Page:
Card Payment Sweden newsletter Q1/2022


CPS welcomes the overall ambition of the European Commission proposal for an Alternative Fuels Infrastructure Regulation (AFIR) to expand a cross-border, consumer-friendly EV (electric vehicles) charging infrastructure in the European Union.

While AFIR aims to simplify payments at charging stations, CPS has identified important issues with regards to payments that should be further clarified. CPS believes that to ensure a successful rollout of EV charging infrastructure, the market should be as open as possible.

The Issue

Articles 5 and 7 of the Commission’s proposal mandates specific payment technologies for EV recharging points. These do not reflect the market reality today nor would ensure a future-proof legislation.

Currently, consumers and corporate users are faced with a multitude of different payment schemes to access charging stations, including apps, RFID charging cards, and credit accounts. Despite the clear preferences of European consumers, spontaneous payment with payment cards is often not possible.[1]

The proposed regulation should ensure an open market, promote consumer choice and leave sufficient room for market operators to react to market and fintech developments.

To this end, CPS calls for the AFIR to adopt a technology neutral approach which includes the availability of the most widely used payments systems today.

CPS Recommendations

1. Technology neutral approach and user choice
CPS believes that the EU payment market should be underpinned by certain key principles: fair competition, consumer demand and safety and security standards.

The EU should promote greater choices for consumers and companies without any bias for any specific technology solution, be it instant payments, credit cards, electronic bank transfers or any other. Consumer preference should continue to drive the evolution of the payments market, as preferences can differ among payment needs and Member States.

As such, we believe it is necessary to maintain a technology neutral approach regarding how payments for electric vehicle charging are made. User interest should ultimately shape how most payments on EV charging infrastructure are carried out.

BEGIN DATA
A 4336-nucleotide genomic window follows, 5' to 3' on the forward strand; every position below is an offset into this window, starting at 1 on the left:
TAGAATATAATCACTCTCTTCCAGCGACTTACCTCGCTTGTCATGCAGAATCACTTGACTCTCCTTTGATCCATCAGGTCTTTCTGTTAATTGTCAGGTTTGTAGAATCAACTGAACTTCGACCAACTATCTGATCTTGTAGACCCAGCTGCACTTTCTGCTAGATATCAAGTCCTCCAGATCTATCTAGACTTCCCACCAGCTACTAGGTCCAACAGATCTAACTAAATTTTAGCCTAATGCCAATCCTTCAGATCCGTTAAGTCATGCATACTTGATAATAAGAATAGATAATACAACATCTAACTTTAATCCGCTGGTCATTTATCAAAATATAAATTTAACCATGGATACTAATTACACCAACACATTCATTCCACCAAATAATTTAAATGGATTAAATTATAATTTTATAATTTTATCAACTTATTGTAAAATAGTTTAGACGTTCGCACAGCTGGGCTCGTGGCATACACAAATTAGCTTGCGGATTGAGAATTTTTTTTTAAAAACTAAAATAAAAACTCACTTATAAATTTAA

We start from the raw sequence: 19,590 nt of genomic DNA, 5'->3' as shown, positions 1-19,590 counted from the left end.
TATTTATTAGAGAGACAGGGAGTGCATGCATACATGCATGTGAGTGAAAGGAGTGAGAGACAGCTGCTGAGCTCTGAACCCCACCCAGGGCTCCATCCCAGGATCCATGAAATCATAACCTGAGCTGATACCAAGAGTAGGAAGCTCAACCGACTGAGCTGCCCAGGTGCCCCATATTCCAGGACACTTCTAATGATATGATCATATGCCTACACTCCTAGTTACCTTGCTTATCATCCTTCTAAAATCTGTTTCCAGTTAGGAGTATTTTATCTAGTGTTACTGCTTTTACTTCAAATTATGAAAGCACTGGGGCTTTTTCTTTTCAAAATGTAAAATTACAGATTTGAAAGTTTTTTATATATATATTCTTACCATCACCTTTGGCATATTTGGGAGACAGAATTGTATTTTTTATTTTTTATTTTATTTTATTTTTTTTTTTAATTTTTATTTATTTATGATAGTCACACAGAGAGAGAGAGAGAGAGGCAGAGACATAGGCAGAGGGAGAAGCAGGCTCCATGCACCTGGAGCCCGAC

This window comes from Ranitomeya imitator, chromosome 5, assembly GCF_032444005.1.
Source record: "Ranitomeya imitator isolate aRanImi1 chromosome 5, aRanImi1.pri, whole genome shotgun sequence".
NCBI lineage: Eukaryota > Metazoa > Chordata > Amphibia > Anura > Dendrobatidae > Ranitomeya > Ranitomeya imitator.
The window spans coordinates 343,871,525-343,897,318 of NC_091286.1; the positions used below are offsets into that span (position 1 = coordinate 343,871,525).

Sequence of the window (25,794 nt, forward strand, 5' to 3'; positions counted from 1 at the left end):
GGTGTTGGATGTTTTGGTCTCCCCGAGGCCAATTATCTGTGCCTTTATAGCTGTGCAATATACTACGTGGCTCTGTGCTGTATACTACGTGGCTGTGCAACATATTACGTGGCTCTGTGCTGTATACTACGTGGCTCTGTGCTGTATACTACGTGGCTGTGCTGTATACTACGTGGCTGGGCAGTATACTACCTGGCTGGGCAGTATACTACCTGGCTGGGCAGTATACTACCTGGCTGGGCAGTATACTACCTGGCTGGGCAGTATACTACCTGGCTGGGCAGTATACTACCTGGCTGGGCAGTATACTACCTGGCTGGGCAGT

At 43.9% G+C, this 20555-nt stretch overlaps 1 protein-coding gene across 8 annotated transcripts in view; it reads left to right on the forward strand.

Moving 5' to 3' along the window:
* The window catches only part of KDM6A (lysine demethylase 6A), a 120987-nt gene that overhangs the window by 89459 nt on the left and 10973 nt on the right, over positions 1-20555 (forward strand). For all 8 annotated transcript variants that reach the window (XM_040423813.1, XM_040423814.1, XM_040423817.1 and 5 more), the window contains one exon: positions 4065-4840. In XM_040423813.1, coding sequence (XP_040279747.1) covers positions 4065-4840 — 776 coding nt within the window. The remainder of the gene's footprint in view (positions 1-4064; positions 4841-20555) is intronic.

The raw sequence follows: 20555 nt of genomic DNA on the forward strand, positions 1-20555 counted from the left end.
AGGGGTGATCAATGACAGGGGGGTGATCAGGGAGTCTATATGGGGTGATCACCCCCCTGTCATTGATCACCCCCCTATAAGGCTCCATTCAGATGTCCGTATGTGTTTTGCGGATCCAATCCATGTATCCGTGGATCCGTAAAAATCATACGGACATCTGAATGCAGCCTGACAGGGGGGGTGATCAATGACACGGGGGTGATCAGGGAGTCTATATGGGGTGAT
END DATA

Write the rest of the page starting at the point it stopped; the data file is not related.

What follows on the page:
2.​ Access and usability of charging points
The AFIR proposal aims to allow users quick and easy access to new charge points, even when they are not signed up to a particular subscription model. Indeed, for the widespread uptake of EVs, refuelling and recharging has to be as easily accessible and consumer friendly as possible. To achieve this objective, charge points should accept all widely used payments systems, including payment cards.

Card payment is widespread, secure and leads to a wider usage of infrastructure. The number of cards in the euro area with a payment function reached 609.3 million, representing around 1.8 payment cards per euro area inhabitant.[2] Being internationally widespread, it would also ensure cross-border commuters and tourists are covered.

In a country like Sweden where a large part of the territory is marked by long distances and low population density, the accessibility of charge point payment is vital to promote the usage of electric vehicles, including both private and commercial. Based on this we recommend that AFIR require charge points to support more payment means and ensure that the most widely used ones including card payments are not excluded. Operators can of course also continue to offer alternative payment options such as web-based systems via an app or with a QR code.

CPS also welcomes the recent statements by AFIR rapporteur Ismael Ertug which note the importance that all users can access charging infrastructure and that payments by payment cards should be possible.


The Commission’s current approach to payments at EV charge points risks undermining the objectives of the AFIR proposal.

CPS urges EU policy makers to adopt a tech neutral approach, offering consumers choice. At the same time, the legislation should make charge points accessible and user-friendly by ensuring that users have the option to pay with their payment card stored in their smartphone.


[1] More than two-thirds of the respondents confirm this in a recent study conducted by infas quo GmbH on behalf of the Initiative Deutsche Zahlungssysteme e.V. in selected European countries.

[2] European Central Bank, “Payment Statistics: 2020”